FTC shuts down diet-pill distributor for alleged fake claims

GLENDALE, Calif. – A Glendale, California, company shut down 10 months ago will pay about $10 million to settle claims by the Federal Trade Commission that it wildly exaggerated the results of its diet supplements, used fake endorsements from people like Oprah Winfrey and hired marketers to send millions of spam emails.

FTC Midwest Region attorney Matthew H. Wernz said the $43 million settlement allows $33 million to be suspended if the defendants comply with conditions of the settlement. If they fail to comply, the full amount will be reinstated.

A court-appointed attorney liquidated the company, called Sale Slash and Purists Choice, Wernz said. There was no listing for Sale Slash. A call to Purists Choice went to a recording; a message was not returned. The attorney said two of the corporate defendants fought the settlement in court, but three did not show up so default judgments will be sought against them.

The FTC sought to recover money to repay those who bought supplements with names like Premium Green Coffee and Pure Garcinia Cambogia.

The FTC alleges the defendants used affiliate marketers to send illegal spam emails and post banner ads so it looked like a news sites where celebrities, including Winfrey and members of syndicated television program “The Doctors,” were interviewed by a consumer reporter instead of a paid advertiser. In all cases, the celebrities were interviewed about their dramatic weight loss.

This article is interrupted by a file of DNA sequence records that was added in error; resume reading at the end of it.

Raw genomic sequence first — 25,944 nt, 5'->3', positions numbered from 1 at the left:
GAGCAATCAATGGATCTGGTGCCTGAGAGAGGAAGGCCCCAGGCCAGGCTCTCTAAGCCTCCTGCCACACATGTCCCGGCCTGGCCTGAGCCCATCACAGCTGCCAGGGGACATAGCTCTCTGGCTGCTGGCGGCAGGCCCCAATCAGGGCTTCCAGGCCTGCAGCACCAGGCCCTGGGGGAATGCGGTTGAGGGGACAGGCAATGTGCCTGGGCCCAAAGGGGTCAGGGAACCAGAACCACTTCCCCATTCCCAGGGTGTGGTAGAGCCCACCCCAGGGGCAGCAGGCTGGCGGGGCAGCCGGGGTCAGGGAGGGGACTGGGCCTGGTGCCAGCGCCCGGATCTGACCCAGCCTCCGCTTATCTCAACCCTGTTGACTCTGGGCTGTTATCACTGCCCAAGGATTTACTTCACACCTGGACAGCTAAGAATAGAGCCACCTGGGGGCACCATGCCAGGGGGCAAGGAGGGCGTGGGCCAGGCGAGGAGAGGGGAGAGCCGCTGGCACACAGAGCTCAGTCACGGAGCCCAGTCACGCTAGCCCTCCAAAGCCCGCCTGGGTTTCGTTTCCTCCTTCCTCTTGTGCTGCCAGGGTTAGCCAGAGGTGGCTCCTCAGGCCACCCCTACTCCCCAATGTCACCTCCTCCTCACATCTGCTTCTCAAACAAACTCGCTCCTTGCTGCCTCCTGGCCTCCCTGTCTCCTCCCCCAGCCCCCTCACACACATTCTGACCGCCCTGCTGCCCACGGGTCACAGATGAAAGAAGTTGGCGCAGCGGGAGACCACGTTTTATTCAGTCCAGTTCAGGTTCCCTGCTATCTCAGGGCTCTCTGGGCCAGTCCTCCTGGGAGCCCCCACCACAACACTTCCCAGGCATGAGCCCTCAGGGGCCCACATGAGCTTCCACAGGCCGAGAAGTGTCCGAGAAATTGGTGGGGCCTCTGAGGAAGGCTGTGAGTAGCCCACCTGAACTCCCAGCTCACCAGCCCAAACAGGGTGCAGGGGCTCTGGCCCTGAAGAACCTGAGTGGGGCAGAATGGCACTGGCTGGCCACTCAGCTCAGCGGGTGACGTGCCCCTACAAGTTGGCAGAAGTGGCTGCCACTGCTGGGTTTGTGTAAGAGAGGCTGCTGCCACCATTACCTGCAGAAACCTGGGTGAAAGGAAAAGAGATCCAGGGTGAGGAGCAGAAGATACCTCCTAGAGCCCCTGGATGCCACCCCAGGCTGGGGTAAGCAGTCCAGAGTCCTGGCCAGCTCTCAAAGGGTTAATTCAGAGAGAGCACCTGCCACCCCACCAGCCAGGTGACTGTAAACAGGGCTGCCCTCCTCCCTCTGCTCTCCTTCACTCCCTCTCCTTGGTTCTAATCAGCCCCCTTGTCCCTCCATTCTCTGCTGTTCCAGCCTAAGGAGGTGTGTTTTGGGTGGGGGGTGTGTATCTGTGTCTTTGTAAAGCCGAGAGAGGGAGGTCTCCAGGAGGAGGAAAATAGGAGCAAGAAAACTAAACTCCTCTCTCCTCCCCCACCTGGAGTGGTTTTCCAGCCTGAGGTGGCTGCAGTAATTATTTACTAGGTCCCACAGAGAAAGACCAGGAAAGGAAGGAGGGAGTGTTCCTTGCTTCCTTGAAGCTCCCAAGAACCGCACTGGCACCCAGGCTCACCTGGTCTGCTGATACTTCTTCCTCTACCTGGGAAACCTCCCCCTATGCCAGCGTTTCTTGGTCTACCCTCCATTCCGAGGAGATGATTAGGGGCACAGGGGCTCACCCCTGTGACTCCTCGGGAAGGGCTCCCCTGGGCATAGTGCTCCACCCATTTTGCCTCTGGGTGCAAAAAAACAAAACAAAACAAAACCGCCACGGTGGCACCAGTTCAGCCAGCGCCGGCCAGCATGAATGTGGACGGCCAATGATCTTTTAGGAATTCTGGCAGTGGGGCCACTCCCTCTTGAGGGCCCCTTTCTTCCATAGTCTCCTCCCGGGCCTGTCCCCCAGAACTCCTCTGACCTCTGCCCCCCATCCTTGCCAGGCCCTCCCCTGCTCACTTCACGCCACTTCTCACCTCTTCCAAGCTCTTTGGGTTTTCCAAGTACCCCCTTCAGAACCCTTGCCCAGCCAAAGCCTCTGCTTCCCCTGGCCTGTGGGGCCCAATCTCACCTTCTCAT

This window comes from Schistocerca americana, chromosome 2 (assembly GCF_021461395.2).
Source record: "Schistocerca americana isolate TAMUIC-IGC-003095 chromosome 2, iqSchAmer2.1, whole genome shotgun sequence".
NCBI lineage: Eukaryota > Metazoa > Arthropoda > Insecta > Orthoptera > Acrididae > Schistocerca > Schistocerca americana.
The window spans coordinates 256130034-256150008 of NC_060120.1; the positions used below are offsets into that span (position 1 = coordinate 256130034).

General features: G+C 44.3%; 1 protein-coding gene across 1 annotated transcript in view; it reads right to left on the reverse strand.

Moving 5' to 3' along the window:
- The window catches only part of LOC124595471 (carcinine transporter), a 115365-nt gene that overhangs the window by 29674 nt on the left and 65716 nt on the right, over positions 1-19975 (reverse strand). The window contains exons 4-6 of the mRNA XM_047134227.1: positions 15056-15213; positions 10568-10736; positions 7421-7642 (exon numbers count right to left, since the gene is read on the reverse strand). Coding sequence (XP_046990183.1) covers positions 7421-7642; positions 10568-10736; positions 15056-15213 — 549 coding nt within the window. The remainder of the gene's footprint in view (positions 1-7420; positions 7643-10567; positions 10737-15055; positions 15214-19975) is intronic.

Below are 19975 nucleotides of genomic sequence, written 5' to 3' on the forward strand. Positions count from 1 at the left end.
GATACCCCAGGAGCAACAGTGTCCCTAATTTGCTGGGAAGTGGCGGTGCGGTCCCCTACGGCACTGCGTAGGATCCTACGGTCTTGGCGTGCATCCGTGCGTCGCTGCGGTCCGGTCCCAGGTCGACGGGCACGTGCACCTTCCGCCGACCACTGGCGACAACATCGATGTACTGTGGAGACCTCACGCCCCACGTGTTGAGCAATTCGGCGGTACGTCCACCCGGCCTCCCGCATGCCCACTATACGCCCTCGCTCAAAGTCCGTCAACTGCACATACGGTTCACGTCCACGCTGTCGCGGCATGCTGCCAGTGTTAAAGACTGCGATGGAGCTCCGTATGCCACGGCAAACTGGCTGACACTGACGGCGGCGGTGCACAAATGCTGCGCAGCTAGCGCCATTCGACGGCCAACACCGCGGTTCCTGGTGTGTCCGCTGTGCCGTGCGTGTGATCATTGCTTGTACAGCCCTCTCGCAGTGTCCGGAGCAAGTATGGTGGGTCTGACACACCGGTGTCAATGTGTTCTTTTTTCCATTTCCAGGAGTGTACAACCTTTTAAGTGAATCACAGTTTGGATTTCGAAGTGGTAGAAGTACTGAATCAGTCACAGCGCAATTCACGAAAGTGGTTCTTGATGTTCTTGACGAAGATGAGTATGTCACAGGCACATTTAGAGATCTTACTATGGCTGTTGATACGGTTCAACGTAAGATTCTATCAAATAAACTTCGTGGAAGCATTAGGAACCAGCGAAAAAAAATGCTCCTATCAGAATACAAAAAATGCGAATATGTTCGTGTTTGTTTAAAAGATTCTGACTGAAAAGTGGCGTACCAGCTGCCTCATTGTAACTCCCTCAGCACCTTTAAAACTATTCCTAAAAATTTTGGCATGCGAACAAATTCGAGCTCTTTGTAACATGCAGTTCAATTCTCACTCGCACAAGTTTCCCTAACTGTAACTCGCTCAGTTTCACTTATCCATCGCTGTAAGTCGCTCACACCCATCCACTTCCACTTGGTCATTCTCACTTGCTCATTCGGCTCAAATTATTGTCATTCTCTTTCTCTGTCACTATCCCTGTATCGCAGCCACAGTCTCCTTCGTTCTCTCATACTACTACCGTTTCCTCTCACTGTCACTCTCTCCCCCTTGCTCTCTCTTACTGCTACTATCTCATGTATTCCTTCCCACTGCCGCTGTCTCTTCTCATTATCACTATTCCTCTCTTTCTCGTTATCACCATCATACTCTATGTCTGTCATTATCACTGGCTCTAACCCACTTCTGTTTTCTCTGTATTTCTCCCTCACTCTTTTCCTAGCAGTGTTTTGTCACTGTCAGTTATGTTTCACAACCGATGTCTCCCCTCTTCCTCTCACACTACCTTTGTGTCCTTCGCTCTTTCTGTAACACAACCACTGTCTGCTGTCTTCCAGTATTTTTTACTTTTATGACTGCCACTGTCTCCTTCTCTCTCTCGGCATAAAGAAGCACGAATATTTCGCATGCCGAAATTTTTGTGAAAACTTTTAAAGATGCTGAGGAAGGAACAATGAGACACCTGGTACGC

The defendants have been selling the supplements since 2012.

The original claim was filed and a temporary restraining order issued in federal district court on April 27 of last year. The receiver took possession of the defendants’ property two days later.

Wernz said most of the $10 million will come from real estate and assets frozen in bank accounts.

The court spelled out for the corporate defendants what practices they could engage in, prohibited them from making weight-loss claims unless they had competent and reliable evidence, prohibited them from using celebrity endorsements unless they actually had those endorsements, and instructed them on how they could use email.